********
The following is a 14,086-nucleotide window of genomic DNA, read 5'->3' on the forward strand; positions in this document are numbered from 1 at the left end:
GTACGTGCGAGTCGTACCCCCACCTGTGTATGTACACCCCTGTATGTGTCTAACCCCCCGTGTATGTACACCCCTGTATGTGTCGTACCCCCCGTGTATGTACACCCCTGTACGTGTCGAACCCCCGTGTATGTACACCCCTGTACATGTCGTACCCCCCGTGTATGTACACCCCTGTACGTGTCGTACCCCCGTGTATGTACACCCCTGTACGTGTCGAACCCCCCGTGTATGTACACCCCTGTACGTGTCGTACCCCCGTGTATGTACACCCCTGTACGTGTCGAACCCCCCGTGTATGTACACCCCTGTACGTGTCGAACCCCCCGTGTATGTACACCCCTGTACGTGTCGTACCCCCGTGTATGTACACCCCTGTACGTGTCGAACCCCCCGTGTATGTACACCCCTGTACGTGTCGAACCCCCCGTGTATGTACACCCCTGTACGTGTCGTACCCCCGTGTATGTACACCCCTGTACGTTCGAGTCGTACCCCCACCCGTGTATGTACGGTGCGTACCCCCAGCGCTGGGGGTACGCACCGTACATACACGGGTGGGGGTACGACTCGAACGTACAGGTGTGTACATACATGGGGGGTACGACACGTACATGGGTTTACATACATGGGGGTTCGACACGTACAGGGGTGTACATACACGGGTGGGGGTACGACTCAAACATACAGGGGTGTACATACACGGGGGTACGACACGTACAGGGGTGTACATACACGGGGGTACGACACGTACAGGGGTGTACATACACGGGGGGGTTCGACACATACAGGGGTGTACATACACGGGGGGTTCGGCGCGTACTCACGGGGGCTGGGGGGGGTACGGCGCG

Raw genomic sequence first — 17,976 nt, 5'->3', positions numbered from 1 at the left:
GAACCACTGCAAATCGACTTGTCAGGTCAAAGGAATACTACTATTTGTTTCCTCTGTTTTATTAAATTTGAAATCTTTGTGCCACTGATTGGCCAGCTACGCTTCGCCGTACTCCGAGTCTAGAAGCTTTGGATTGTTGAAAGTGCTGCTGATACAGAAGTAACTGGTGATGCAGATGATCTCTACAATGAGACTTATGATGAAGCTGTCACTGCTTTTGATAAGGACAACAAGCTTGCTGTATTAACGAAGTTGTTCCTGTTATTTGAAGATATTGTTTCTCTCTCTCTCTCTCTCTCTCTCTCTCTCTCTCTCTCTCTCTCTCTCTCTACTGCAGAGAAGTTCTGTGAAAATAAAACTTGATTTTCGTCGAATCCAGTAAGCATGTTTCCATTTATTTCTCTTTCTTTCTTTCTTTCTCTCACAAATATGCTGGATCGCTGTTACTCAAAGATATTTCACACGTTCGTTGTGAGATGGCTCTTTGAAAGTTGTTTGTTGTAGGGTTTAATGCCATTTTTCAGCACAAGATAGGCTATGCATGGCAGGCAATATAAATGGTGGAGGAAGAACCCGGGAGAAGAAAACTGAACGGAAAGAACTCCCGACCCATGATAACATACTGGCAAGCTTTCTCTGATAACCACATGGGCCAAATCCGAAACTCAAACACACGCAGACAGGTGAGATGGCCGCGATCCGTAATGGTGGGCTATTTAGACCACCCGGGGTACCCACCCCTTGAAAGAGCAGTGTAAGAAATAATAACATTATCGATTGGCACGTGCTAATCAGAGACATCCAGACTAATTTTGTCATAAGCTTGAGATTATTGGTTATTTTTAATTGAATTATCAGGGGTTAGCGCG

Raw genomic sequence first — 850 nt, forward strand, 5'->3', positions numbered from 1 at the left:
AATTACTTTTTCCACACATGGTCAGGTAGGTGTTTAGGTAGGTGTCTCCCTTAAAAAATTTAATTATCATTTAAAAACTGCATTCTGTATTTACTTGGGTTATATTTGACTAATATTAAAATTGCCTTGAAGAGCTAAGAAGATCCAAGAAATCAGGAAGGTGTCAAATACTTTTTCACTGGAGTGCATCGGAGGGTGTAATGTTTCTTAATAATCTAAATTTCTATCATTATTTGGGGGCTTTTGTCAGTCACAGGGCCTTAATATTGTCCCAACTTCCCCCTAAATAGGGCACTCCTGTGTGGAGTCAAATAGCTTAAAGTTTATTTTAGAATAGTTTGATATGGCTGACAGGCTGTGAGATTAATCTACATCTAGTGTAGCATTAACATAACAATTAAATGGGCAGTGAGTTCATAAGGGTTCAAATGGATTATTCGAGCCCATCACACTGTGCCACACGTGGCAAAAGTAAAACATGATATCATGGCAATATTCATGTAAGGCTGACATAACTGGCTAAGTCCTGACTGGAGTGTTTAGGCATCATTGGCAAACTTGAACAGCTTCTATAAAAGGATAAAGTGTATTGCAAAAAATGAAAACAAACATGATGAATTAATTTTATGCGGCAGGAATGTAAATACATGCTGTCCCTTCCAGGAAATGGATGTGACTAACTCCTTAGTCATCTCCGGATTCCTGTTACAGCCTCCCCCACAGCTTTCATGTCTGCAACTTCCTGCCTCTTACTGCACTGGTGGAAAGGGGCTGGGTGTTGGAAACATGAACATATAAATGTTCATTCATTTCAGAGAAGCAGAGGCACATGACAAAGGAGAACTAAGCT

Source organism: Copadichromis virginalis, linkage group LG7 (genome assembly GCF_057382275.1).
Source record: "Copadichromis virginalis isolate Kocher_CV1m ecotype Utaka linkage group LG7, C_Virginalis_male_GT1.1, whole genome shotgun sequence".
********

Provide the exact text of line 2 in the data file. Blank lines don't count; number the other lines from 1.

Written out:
GTACGTGCGAGTCGTACCCCCACCTGTGTATGTACACCCCTGTATGTGTCTAACCCCCCGTGTATGTACACCCCTGTATGTGTCGTACCCCCCGTGTATGTACACCCCTGTACGTGTCGAACCCCCGTGTATGTACACCCCTGTACATGTCGTACCCCCCGTGTATGTACACCCCTGTACGTGTCGTACCCCCGTGTATGTACACCCCTGTACGTGTCGAACCCCCCGTGTATGTACACCCCTGTACGTGTCGTACCCCCGTGTATGTACACCCCTGTACGTGTCGAACCCCCCGTGTATGTACACCCCTGTACGTGTCGAACCCCCCGTGTATGTACACCCCTGTACGTGTCGTACCCCCGTGTATGTACACCCCTGTACGTGTCGAACCCCCCGTGTATGTACACCCCTGTACGTGTCGAACCCCCCGTGTATGTACACCCCTGTACGTGTCGTACCCCCGTGTATGTACACCCCTGTACGTTCGAGTCGTACCCCCACCCGTGTATGTACGGTGCGTACCCCCAGCGCTGGGGGTACGCACCGTACATACACGGGTGGGGGTACGACTCGAACGTACAGGTGTGTACATACATGGGGGGTACGACACGTACATGGGTTTACATACATGGGGGTTCGACACGTACAGGGGTGTACATACACGGGTGGGGGTACGACTCAAACATACAGGGGTGTACATACACGGGGGTACGACACGTACAGGGGTGTACATACACGGGGGTACGACACGTACAGGGGTGTACATACACGGGGGGGTTCGACACATACAGGGGTGTACATACACGGGGGGTTCGGCGCGTACTCACGGGGGCTGGGGGGGGTACGGCGCG